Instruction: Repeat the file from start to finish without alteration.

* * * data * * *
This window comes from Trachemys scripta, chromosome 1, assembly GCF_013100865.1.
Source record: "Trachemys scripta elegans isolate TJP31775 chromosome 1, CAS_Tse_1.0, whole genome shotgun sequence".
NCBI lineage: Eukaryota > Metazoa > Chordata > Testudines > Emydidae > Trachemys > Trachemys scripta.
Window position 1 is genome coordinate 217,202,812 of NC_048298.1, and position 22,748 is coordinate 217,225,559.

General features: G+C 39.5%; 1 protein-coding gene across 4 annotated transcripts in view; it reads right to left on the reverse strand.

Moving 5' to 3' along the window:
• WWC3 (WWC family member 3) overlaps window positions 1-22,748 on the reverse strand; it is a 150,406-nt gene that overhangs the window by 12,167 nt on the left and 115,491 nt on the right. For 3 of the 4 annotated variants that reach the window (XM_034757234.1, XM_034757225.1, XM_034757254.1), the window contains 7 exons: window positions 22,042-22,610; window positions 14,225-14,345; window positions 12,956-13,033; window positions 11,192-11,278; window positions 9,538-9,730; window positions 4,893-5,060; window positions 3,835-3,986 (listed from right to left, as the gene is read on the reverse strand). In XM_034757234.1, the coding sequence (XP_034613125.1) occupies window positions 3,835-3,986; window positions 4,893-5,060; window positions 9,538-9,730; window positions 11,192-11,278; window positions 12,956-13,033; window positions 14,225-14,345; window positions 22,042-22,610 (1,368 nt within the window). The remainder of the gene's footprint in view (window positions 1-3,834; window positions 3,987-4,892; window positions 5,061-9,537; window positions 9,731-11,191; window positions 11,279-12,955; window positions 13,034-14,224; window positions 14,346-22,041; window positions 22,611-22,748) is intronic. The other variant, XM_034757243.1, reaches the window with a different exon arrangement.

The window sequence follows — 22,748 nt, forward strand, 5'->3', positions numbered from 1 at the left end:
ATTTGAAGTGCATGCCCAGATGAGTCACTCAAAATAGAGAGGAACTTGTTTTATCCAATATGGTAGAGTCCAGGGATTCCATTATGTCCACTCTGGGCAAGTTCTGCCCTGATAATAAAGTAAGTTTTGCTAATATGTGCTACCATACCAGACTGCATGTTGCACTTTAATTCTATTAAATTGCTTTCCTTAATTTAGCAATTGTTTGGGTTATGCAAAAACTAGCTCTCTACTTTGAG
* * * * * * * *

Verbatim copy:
This window comes from Trachemys scripta, chromosome 1, assembly GCF_013100865.1.
Source record: "Trachemys scripta elegans isolate TJP31775 chromosome 1, CAS_Tse_1.0, whole genome shotgun sequence".
NCBI lineage: Eukaryota > Metazoa > Chordata > Testudines > Emydidae > Trachemys > Trachemys scripta.
Window position 1 is genome coordinate 217,202,812 of NC_048298.1, and position 22,748 is coordinate 217,225,559.

General features: G+C 39.5%; 1 protein-coding gene across 4 annotated transcripts in view; it reads right to left on the reverse strand.

Moving 5' to 3' along the window:
• WWC3 (WWC family member 3) overlaps window positions 1-22,748 on the reverse strand; it is a 150,406-nt gene that overhangs the window by 12,167 nt on the left and 115,491 nt on the right. For 3 of the 4 annotated variants that reach the window (XM_034757234.1, XM_034757225.1, XM_034757254.1), the window contains 7 exons: window positions 22,042-22,610; window positions 14,225-14,345; window positions 12,956-13,033; window positions 11,192-11,278; window positions 9,538-9,730; window positions 4,893-5,060; window positions 3,835-3,986 (listed from right to left, as the gene is read on the reverse strand). In XM_034757234.1, the coding sequence (XP_034613125.1) occupies window positions 3,835-3,986; window positions 4,893-5,060; window positions 9,538-9,730; window positions 11,192-11,278; window positions 12,956-13,033; window positions 14,225-14,345; window positions 22,042-22,610 (1,368 nt within the window). The remainder of the gene's footprint in view (window positions 1-3,834; window positions 3,987-4,892; window positions 5,061-9,537; window positions 9,731-11,191; window positions 11,279-12,955; window positions 13,034-14,224; window positions 14,346-22,041; window positions 22,611-22,748) is intronic. The other variant, XM_034757243.1, reaches the window with a different exon arrangement.

The window sequence follows — 22,748 nt, forward strand, 5'->3', positions numbered from 1 at the left end:
ATTTGAAGTGCATGCCCAGATGAGTCACTCAAAATAGAGAGGAACTTGTTTTATCCAATATGGTAGAGTCCAGGGATTCCATTATGTCCACTCTGGGCAAGTTCTGCCCTGATAATAAAGTAAGTTTTGCTAATATGTGCTACCATACCAGACTGCATGTTGCACTTTAATTCTATTAAATTGCTTTCCTTAATTTAGCAATTGTTTGGGTTATGCAAAAACTAGCTCTCTACTTTGAG